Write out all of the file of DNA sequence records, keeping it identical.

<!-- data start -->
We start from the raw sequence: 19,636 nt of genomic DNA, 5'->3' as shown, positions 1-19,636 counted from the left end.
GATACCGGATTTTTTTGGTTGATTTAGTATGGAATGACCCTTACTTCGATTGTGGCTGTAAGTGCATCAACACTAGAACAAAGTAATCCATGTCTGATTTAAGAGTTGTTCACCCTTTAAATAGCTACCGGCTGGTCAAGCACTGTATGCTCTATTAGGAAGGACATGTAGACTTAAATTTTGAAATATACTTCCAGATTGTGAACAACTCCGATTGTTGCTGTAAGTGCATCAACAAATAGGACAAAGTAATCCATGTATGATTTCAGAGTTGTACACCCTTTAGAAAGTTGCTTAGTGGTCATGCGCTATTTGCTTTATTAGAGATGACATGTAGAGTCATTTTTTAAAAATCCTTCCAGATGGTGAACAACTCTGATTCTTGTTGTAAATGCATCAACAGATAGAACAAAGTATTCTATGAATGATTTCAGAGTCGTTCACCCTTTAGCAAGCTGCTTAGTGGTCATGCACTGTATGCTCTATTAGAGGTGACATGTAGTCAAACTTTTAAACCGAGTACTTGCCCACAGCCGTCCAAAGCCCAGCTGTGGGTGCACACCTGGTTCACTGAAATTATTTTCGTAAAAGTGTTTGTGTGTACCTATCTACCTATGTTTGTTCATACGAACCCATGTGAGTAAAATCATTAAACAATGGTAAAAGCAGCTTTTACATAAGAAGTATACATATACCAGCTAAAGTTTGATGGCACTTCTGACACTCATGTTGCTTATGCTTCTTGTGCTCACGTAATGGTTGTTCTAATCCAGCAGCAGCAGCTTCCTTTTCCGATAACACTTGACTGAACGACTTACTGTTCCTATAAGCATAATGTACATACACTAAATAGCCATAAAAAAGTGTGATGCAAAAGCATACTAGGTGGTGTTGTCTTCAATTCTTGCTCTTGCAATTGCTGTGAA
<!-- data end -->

We start from the raw sequence: 19,636 nt of genomic DNA, 5'->3' as shown, positions 1-19,636 counted from the left end.
GATACCGGATTTTTTTGGTTGATTTAGTATGGAATGACCCTTACTTCGATTGTGGCTGTAAGTGCATCAACACTAGAACAAAGTAATCCATGTCTGATTTAAGAGTTGTTCACCCTTTAAATAGCTACCGGCTGGTCAAGCACTGTATGCTCTATTAGGAAGGACATGTAGACTTAAATTTTGAAATATACTTCCAGATTGTGAACAACTCCGATTGTTGCTGTAAGTGCATCAACAAATAGGACAAAGTAATCCATGTATGATTTCAGAGTTGTACACCCTTTAGAAAGTTGCTTAGTGGTCATGCGCTATTTGCTTTATTAGAGATGACATGTAGAGTCATTTTTTAAAAATCCTTCCAGATGGTGAACAACTCTGATTCTTGTTGTAAATGCATCAACAGATAGAACAAAGTATTCTATGAATGATTTCAGAGTCGTTCACCCTTTAGCAAGCTGCTTAGTGGTCATGCACTGTATGCTCTATTAGAGGTGACATGTAGTCAAACTTTTAAACCGAGTACTTGCCCACAGCCGTCCAAAGCCCAGCTGTGGGTGCACACCTGGTTCACTGAAATTATTTTCGTAAAAGTGTTTGTGTGTACCTATCTACCTATGTTTGTTCATACGAACCCATGTGAGTAAAATCATTAAACAATGGTAAAAGCAGCTTTTACATAAGAAGTATACATATACCAGCTAAAGTTTGATGGCACTTCTGACACTCATGTTGCTTATGCTTCTTGTGCTCACGTAATGGTTGTTCTAATCCAGCAGCAGCAGCTTCCTTTTCCGATAACACTTGACTGAACGACTTACTGTTCCTATAAGCATAATGTACATACACTAAATAGCCATAAAAAAGTGTGATGCAAAAGCATACTAGGTGGTGTTGTCTTCAATTCTTGCTCTTGCAATTGCTGTGAA